Organize your files on your PC
The Computer Store
Why is it that so many people are meticulous about organizing their papers, recipes and DVDs, but when it comes to their computers, they struggle to find the files they need and can no longer see their family photo on the desktop due to a mountain of files strewn across the screen?
Not only is it frustrating to try to work with scattered files, but storing multiple files on the desktop can negatively impact your computer’s performance.
Following are seven steps for better file management.
n To get and stay organized, establish a structure to your filing system and stick with it. Think of your hard drive as one big filing cabinet where you store your work and personal items. You can’t just throw documents in at random.
n Start by determining a single location (folder) for your files, whether on your “C” drive, a network drive or other location. Do not use your PC’s desktop. Multiple files saved on the desktop can slow your boot-up and, more importantly, block your view to your personal wallpaper.
– Use Microsoft’s default, “My Documents.” Using this default offers a couple of advantages ” it is easy, and the folder is part of your personal profile, so your files will automatically be kept separate from other users.
– Get even more organized by creating sub-folders within your main folder. You can set up one for each employee, family member, or category (finances, music, pictures). “My Documents” comes with subcategories built in (My Music, My Pictures). Keep in mind, however, that one drawback of creating deep sub-folders is that it can take several clicks to open a document from the “File>Open” window. To overcome this drawback …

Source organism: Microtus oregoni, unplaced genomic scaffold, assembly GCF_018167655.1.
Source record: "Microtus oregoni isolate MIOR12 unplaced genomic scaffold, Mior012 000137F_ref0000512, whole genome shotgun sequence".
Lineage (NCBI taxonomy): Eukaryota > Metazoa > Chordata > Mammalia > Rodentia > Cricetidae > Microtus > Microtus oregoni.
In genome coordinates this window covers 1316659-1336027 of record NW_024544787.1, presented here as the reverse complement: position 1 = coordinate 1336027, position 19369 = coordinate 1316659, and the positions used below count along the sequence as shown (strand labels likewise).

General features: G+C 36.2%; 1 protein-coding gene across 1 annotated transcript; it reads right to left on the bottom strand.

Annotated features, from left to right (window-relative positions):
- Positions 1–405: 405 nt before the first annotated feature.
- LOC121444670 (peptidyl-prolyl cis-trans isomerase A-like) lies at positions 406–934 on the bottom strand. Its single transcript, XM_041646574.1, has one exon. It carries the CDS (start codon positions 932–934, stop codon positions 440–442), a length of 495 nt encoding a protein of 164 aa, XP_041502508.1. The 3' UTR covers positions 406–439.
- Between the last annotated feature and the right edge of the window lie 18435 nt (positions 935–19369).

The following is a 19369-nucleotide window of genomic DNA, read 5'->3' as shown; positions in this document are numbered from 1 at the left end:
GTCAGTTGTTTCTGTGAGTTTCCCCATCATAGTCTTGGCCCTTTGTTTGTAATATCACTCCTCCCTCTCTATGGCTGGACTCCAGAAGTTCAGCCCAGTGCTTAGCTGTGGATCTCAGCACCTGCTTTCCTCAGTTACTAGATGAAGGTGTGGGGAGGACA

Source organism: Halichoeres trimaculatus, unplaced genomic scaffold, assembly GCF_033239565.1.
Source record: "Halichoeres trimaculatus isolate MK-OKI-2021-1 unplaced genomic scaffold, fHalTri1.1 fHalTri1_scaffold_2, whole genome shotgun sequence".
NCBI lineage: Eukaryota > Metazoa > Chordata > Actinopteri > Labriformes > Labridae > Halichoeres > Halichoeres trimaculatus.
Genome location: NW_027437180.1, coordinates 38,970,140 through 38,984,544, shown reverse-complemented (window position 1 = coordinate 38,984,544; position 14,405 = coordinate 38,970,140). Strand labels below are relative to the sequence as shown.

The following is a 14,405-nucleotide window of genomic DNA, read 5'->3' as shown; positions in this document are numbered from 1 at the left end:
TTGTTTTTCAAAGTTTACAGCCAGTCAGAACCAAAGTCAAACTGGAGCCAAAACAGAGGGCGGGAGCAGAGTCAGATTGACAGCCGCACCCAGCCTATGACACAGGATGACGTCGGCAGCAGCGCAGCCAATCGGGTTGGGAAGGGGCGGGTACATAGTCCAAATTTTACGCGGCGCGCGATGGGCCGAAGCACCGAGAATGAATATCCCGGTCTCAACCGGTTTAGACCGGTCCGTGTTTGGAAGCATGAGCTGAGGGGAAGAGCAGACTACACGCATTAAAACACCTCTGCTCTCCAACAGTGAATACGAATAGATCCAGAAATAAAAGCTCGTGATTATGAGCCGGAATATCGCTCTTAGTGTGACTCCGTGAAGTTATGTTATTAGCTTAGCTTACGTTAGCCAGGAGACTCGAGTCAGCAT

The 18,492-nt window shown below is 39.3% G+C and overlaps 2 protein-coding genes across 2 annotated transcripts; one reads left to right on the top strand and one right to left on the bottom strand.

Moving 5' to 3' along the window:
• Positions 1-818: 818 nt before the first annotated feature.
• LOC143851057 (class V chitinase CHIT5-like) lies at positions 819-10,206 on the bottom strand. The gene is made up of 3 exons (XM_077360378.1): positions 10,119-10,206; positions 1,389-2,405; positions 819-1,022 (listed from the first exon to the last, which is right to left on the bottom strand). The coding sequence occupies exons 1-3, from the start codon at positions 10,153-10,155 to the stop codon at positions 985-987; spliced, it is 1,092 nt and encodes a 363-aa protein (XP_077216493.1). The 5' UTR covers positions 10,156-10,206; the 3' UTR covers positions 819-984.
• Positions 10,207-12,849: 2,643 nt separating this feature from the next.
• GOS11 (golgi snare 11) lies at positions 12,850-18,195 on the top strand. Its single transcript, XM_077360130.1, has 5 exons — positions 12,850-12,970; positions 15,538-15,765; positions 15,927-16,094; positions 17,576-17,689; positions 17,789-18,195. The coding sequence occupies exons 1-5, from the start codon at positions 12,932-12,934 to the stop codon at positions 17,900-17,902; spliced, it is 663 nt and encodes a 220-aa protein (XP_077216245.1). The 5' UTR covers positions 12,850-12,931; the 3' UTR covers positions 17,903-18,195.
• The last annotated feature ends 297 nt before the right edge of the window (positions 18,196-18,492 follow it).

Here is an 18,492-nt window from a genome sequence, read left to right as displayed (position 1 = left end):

– Use the “Recently Used File List” to access files quickly. Get in the habit of making use of this handy little Microsoft feature with Word, Excel, PowerPoint, etc. By default, the last four files you used in each application will be stored at the bottom of the File pull down menu.
If you’re like most users, though, four won’t be enough, so expand the list via the Tools>Options>General tab, or consult the Help function.
– Know where “non-typical” files are saved. Some programs, such as e-mail, address books, favorites and files created with non-Microsoft programs (like QuickBooks), store files in a variety of places on your hard drive by default. Be sure to change the settings to save to your preferred location or, at the very least, to take note of where the files are stored.
– Now that you’re organized, remember to back up, which is a snap with one main folder for all your files. Simply drag the folder to a network directory, jump drive or other storage device, or use one of several readily available back-up programs. Don’t forget about the “non-typical” files mentioned above.